Don’t lose your comment: All my students now know how to copy (Control C), their comment before they hit “submit”. This allows them to paste (Control V) the comment if something goes wrong when they hit the “submit” button. This happens fairly frequently with young students due to the wrong spam word being entered etc. Read Grade Two student Millie’s post about this here.

Left align your writing: I used to be guilty of centering all of my text until I realised this is not easy on the eye and not what professional writers do (always good to look to the professionals for guidance when in doubt). Style guides usually suggest that centred text is best for invitations, posters, headings etc.

Are any of these tips new ideas for you?

What other blogging tips can you think of? There must be lots more!

Why I think Blogs Should be Public

I have had a number of educators have asked me in the past about my privacy guidelines for my class blog. Recently, an educator contacted me for advice when their principal would not allow their class blog to be public. That is, the principal would not allow blogging unless the blog was completely password protected.

I disagree with this for a number of reasons.

I believe in educating, not blocking.

Cyber safety is an extremely important issue and one that I have blogged about in the past. There are many ways to teach about cyber safety and in my own experience, blogging has been the ideal avenue to teach my young students about this topic and appropriate online behaviours.

Through blogging, all my students know not to publish their surnames or reveal other personal information about themselves including passwords. They also know that what they publish on the internet is forever and cannot be taken back. My students are becoming aware of correct netiquette.

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If my blog was password protected, these sorts of guidelines would not be as relevant and would be more difficult to teach.

It is important that we give our students experience using online technologies in a supervised environment. Technology is not going away. If we do not teach the children how to use technologies like blogs safely and appropriately then we are doing them a disservice.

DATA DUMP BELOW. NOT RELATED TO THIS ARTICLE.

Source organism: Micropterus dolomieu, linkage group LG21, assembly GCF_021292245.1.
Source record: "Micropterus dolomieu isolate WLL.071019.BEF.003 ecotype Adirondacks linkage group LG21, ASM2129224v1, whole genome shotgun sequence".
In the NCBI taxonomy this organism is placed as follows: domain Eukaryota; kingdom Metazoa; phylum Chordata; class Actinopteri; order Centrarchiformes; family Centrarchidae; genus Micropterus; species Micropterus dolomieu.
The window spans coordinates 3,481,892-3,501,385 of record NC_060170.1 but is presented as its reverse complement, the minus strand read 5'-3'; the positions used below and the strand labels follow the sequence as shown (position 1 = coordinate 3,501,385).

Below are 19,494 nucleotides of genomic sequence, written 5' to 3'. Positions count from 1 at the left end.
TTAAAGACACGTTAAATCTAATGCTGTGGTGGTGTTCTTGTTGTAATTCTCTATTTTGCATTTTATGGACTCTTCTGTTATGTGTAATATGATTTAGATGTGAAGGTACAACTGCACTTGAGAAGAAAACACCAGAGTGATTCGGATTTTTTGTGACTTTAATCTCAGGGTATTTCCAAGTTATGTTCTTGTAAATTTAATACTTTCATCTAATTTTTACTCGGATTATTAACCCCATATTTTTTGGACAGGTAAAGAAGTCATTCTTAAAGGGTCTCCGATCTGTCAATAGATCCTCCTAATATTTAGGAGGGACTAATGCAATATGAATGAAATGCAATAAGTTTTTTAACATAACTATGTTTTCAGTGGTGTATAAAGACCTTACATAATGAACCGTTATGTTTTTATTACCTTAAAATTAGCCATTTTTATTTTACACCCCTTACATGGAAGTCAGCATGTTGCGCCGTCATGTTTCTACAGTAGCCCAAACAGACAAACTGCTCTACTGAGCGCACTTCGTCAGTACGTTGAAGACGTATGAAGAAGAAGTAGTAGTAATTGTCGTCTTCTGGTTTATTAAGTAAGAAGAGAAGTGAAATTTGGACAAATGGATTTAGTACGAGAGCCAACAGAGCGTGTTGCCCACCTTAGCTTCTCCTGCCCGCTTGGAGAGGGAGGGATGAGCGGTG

It my opinion, it is more harmful to “protect” students through a closed blog than it is to open their eyes to the real world of online technologies through open blogs.

To me, having a closed blog feels like “pretending to use technology” and the full benefits of blogging cannot experienced.

One of the most rewarding experiences my class has had through blogging has been making connections with classes all around the world. The learning that has taken place through these experiences has been priceless and a closed blog would not have allowed for this. Read about just some of these collaborative experiences here here and here.

What do you think about the issue of public/private blogs?

New Blog: Teaching Literacy in the Early Years

This year I have been team teaching with Kelly Jordan. Combining our two grade two classes has so many benefits and we are finding we are really meeting the needs of our students this year.

Our open plan classroom is a fantastic place to teach and learn!

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Kelly has recently started a blog called Teaching Literacy in the Early Years. If you or someone you know teaches in the junior primary area you should definitely check this blog out.

Kelly posts about Literacy sites, ideas, thoughts, resources and strategies with others.

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Drop by “Teaching Literacy in the Early Years” and leave Kelly a comment!